||28 to 36 inches tall
||100 to 135 pounds
||Savanna and light
||Between 6 and 7 months
cheetahs, hyenas, hunting dogs
The graceful impala is a slender, medium-sized antelope so
adaptable that it is found from southern Africa to the
northern limits of East Africa.
The body is reddish-brown with white hair inside the ears,
over each eye and on the chin, upper throat, underparts and
buttocks. A narrow black line runs along the middle of the
lower back to the long tail, and a vertical black stripe
appears on the back of each thigh. Unlike other antelopes,
impalas have large, brushlike tufts of long, coarse black hair
that cover a scent gland located just above the heel on each
Impalas are found at grassland and woodland edges, usually
very close by water.
Their social organization allows impalas to adapt to
prevailing environmental conditions. When food is plentiful, the
males become territorial. In home ranges averaging 3 square
miles, six to eight dominant males set up territories. They
stand with erect posture, rub scent from face glands and make
dung heaps to mark their territory.
The females form herds of 10 to 50 or more and wander in and
out of male territories. If they start to leave the territory,
the male tries to herd them back to the center, or he feigns
danger just beyond his boundary by taking a stance normally used
as a warning sign. He tries to mate with females in estrus and
defends his territory from challenging males. Bachelor males are
allowed to remain in male territories if they ignore the
The territorial male's challenger will have worked his way up
through the hierarchy of the bachelor group until he becomes the
dominant male. He then leaves the group and challenges a
territorial male through horn duels, in which the males approach
one another with slow, deliberate steps. At a signal, such as
swiveling the eyeballs to show the whites or slightly nodding
the head, they rush forward and clash horns, attempting to throw
one another off balance. Although fighting can be fatal, males
are protected by exceptionally thick skin over vulnerable areas.
It is not the length of horn that gives a male the advantage but
his condition and weight. When a territorial male begins to lose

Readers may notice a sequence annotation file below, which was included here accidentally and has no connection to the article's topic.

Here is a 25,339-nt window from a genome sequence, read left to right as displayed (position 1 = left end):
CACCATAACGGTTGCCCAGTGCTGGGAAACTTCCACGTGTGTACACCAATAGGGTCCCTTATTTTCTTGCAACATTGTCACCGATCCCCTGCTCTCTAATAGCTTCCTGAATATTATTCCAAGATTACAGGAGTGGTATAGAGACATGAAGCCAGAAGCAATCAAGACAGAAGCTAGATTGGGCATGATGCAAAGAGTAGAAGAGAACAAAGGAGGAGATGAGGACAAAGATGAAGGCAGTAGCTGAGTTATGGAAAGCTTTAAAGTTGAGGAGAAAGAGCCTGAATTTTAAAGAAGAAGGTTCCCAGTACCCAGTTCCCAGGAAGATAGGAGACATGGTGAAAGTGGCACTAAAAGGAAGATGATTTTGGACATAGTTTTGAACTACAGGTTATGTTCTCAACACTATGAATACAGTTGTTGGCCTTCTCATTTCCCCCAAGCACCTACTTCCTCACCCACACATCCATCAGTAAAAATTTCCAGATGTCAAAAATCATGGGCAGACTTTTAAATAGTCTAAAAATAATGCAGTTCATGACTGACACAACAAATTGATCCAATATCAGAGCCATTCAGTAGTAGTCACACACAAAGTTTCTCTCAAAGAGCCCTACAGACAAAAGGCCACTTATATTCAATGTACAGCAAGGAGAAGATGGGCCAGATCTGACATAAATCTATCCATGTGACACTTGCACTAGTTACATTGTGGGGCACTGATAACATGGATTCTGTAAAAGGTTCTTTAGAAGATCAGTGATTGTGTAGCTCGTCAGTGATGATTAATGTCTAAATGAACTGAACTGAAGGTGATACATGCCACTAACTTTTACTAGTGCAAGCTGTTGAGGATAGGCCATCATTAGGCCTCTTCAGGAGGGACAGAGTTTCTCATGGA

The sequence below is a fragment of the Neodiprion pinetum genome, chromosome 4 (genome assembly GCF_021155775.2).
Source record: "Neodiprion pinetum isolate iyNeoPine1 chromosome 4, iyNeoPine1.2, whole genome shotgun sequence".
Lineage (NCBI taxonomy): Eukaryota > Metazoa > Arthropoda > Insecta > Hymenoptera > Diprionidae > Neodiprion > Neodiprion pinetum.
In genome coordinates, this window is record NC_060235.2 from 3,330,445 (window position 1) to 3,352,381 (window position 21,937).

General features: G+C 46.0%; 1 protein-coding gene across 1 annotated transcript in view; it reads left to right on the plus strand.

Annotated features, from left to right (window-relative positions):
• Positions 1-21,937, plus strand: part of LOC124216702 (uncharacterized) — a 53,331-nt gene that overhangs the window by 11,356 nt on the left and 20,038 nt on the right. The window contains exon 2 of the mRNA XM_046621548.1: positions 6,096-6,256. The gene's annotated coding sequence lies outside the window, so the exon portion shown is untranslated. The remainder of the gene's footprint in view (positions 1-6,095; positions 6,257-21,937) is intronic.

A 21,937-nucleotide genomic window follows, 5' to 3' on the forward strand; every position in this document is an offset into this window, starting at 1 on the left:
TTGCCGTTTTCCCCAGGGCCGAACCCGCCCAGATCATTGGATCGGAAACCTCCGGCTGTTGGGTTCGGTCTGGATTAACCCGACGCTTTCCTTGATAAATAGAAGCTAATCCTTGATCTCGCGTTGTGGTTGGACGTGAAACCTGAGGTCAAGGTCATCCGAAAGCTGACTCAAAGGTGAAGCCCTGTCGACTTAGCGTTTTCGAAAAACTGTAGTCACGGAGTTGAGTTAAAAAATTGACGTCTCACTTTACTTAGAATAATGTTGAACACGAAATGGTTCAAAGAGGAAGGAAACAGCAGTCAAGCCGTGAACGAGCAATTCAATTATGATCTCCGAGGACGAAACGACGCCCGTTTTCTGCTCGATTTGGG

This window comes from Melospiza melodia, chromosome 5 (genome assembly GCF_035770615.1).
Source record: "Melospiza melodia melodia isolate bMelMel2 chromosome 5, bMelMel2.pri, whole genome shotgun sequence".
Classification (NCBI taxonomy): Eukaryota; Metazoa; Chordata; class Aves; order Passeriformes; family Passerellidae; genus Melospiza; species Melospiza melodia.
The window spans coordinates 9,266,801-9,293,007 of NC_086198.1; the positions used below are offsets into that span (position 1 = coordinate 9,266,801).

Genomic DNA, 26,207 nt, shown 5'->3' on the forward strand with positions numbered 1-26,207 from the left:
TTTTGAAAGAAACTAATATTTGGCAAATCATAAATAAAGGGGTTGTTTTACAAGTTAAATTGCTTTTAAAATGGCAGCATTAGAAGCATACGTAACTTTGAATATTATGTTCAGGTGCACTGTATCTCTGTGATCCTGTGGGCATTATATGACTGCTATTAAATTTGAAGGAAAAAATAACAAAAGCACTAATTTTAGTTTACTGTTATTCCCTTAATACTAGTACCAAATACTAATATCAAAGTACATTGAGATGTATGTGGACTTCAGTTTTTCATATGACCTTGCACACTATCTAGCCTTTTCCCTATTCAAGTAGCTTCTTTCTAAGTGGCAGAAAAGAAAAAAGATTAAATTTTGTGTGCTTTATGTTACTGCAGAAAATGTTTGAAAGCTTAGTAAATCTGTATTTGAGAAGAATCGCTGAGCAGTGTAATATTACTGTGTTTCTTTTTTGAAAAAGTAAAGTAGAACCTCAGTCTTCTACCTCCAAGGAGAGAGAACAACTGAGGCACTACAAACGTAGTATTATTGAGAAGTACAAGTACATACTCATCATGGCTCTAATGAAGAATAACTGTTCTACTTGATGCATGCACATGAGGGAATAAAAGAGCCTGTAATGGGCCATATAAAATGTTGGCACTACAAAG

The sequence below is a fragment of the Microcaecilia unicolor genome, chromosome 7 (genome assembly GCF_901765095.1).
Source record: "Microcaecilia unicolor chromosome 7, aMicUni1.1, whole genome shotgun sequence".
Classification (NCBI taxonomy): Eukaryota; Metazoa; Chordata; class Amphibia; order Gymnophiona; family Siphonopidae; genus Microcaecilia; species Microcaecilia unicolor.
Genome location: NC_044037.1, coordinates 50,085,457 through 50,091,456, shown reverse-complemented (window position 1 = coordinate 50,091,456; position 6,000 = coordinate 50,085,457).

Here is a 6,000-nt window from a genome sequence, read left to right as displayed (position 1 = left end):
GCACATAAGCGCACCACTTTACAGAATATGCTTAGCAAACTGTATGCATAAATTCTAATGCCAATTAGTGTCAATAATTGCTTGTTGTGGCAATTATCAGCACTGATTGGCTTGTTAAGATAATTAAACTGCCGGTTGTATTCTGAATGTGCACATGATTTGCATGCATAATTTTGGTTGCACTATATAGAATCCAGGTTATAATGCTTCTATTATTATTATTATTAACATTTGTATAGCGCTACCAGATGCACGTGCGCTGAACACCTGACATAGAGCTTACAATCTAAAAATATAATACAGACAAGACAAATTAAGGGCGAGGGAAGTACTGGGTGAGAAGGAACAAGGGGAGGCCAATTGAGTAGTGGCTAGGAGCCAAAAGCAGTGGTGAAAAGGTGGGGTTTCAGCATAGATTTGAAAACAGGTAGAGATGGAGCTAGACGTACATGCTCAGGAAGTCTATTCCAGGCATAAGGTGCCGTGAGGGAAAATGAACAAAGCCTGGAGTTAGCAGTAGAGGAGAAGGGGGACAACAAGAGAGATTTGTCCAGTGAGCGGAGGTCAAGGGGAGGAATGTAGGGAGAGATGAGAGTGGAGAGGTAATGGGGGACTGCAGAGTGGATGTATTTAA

weight from his frantic activity, he is defeated and must return
to the bachelor group to recuperate. There are times, however,
when this territorial system is not maintained. In drier years
the animals have to travel further to obtain food, and many
smaller herds of females form. They move in and out of the
territories so often that the males are very quickly exhausted.
When this happens, territories are abandoned, and large, mixed
tranquil herds of females and males form. When feed conditions
improve, impalas revert to the territorial system.
Impalas eat tender young grass shoots in the wet season and
herbs and shrubs at other times. During the dry season they
must drink daily.
Caring for the Young
In East Africa young are born year round, but birth
peaks usually coincide with the rains. The female leaves the
herd and seeks a secluded spot to bear her fawn. After giving
birth she cleans the fawn and eats the afterbirth. If the fawn
is born at a time when there are few other young around, the
mother will stay with it in seclusion spot for a few days or
even leave it lying out for a week or more before returning to
the herd. If there are many other fawns, she may take hers back
to the herd in a day or two, where a nursery group may form.
Because predators have more difficulty selecting an individual
from a nursery group, the fawns are safer there.
The young are suckled for 4 to 6 months and grow rapidly,
reaching maturity at a little over a year. The young males,
however, are evicted from their mothers' groups when they are 6
months old, staying around the edges of the herd until they join
a bachelor group. During this transition period they are most
vulnerable to predators. Males will not be mature enough to hold
a territory until they are 5 or 6 years old.
The young are killed by jackals and the smaller cats, baboons,
eagles and pythons. When in danger, impalas will "explode" in
a magnificent spectacle of leaping. In their zig-zag leaps,
they often jump over and across their companions, probably to
confuse predators. They perform a high kick of the hind legs,
a movement thought to release scent from the glands on the
heels, making it easier for them to stay together.
Did you know?
- The female is similar to the male but does not have horns.
The male's graceful lyre-shaped horns are 18 to 37 inches
- During periods of intense mating the male vocalizes loudly,
making a sound between a lion's roar and a dog's bark.
Exhausted by such activity, males seldom can hold their
territories for more than a few months at a time.